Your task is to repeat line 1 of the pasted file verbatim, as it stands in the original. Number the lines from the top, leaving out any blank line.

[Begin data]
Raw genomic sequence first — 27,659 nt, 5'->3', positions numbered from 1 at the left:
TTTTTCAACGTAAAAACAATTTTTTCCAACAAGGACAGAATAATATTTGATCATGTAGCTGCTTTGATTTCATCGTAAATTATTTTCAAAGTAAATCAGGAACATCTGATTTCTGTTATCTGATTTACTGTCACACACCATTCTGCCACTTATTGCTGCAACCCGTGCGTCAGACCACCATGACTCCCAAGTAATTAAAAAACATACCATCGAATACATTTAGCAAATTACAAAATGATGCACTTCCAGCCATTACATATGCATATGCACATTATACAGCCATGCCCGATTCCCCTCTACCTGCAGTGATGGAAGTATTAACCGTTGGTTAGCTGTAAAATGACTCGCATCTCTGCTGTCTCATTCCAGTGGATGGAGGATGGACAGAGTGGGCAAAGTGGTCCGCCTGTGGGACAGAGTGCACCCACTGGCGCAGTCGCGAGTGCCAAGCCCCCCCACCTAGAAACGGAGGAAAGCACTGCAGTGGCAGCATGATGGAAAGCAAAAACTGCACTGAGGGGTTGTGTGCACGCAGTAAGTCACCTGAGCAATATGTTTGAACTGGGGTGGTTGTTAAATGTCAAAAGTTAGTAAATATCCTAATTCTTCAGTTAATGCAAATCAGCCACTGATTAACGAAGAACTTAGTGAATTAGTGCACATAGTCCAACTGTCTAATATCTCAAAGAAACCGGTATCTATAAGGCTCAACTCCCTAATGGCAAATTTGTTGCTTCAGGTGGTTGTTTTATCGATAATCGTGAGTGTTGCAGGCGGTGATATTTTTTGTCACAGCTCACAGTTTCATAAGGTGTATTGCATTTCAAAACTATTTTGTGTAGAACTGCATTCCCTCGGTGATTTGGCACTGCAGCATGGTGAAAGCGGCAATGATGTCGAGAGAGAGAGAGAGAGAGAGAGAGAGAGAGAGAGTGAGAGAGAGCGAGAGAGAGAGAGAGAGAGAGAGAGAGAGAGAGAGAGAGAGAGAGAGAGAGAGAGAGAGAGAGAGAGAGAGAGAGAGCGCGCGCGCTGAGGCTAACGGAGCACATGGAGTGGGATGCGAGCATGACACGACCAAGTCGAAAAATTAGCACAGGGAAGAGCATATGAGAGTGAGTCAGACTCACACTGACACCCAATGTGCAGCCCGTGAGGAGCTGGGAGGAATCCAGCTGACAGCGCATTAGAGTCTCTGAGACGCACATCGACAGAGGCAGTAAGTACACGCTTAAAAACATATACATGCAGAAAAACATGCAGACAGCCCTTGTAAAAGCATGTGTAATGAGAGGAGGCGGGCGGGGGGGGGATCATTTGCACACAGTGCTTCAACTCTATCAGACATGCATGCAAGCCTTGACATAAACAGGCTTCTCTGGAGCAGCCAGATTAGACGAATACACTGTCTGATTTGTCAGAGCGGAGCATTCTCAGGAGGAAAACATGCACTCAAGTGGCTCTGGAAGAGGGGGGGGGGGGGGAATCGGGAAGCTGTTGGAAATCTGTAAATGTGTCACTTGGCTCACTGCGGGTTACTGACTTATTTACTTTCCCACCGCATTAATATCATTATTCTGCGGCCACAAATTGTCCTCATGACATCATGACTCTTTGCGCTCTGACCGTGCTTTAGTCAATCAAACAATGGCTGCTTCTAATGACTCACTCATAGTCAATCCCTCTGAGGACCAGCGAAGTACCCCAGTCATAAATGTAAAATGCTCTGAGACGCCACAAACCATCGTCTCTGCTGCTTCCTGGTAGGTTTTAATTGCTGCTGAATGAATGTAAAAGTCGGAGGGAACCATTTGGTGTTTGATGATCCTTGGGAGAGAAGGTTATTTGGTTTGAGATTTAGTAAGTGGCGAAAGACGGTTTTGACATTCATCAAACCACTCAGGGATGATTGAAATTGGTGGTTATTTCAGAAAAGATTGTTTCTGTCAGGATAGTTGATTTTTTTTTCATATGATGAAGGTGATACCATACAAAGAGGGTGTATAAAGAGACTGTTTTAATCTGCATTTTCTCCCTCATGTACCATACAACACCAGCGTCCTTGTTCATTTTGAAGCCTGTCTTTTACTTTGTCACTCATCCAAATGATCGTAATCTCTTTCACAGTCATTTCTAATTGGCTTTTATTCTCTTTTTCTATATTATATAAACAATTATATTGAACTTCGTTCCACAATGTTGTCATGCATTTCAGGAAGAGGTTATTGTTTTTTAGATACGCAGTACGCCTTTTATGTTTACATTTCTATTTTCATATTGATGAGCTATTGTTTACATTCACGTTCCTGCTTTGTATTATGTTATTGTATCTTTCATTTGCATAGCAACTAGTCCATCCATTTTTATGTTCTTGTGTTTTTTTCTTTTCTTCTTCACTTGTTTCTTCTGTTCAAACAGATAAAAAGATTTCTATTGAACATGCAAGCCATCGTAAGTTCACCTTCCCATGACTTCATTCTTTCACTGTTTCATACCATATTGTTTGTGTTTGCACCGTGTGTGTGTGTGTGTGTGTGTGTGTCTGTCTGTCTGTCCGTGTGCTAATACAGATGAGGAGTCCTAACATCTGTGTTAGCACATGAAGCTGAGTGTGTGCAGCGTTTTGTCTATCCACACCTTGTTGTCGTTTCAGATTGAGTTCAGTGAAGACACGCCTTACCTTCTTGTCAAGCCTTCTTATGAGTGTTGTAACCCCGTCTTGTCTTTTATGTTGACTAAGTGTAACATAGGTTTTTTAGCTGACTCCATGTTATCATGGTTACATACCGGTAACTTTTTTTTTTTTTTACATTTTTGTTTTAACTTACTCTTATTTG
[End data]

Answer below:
Raw genomic sequence first — 27,659 nt, 5'->3', positions numbered from 1 at the left: